7. Well I only made it about 150 pages into Ulysses, and then felt the need to move on. My husband and I still own our matching copies of the book though; neither one of us giving up on the book for good, just for the time being. I’d love to audit a class on it someday just to learn more about it (without the pain of having to write term papers). 🙂

    I’ve actually read some positive reviews of Telegraph Avenue. I will be looking forward to the rest of your posts about it.

  8. bookingmama says:

    Ok. Your review just convinced me that I’m probably not smart enough (or well-read enough) to read this one!

  9. June says:

    These books remind me of what I had to read in high school…I’m long out of high school, but now they sound to “over my head”! Lol…Thanks for the review of something fresh and different, though.

  10. I second Kathy’s comments. I need a dictionary…my head hurts!! 😀

  11. Jenners says:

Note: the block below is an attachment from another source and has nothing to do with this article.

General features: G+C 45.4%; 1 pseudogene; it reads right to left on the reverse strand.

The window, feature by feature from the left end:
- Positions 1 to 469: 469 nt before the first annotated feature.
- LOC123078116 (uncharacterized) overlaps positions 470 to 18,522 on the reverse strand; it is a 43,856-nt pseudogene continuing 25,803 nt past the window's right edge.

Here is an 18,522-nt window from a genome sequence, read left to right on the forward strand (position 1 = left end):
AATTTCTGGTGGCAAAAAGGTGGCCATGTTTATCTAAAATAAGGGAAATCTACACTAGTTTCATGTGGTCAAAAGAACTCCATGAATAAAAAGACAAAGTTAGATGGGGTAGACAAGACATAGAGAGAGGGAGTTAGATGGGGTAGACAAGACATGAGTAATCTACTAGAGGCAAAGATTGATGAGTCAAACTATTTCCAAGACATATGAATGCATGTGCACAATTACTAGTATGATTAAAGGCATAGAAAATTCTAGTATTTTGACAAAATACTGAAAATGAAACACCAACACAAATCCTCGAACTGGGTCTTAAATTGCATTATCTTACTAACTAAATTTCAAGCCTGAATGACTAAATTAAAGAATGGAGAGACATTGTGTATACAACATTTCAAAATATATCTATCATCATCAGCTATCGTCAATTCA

Oh dear. I impulsively bought Telegraph Avenue and now you are scaring me!!! I’m scared of Ulysses and now I’m scared of Telegraph Avenue!! ARGH!

  12. I’m not sure this one would be for me. I read Portrait of an Artist as a Young man, and I had a really hard time with it. I never attempted Ulysses.

  13. Care says:

    yea, right. OK. I have attempted Ulysses and have never read Chabon. Actually, this is the first I’ve heard of Telegraph Ave.

  14. litandlife says:

    Ah, see now you’re making me wish I had read Ulysses, something you’ll very rarely hear me say!

  15. Pingback: Part 2 (of 3) Review of “Telegraph Avenue” by Michael Chabon « Rhapsody in Books Weblog

  16. claire says:

    This sounds very intriguing, Jill. I haven’t read Ulysses but have every intention of doing so someday, hopefully sooner than later. Afterwards, then, I might give this Chabon a shot. I haven’t yet read any Chabon, though I have Kavalier and Clay on the TBR which I also intend to read soon.

  17. stacybuckeye says:

    You lost me at Ulysses.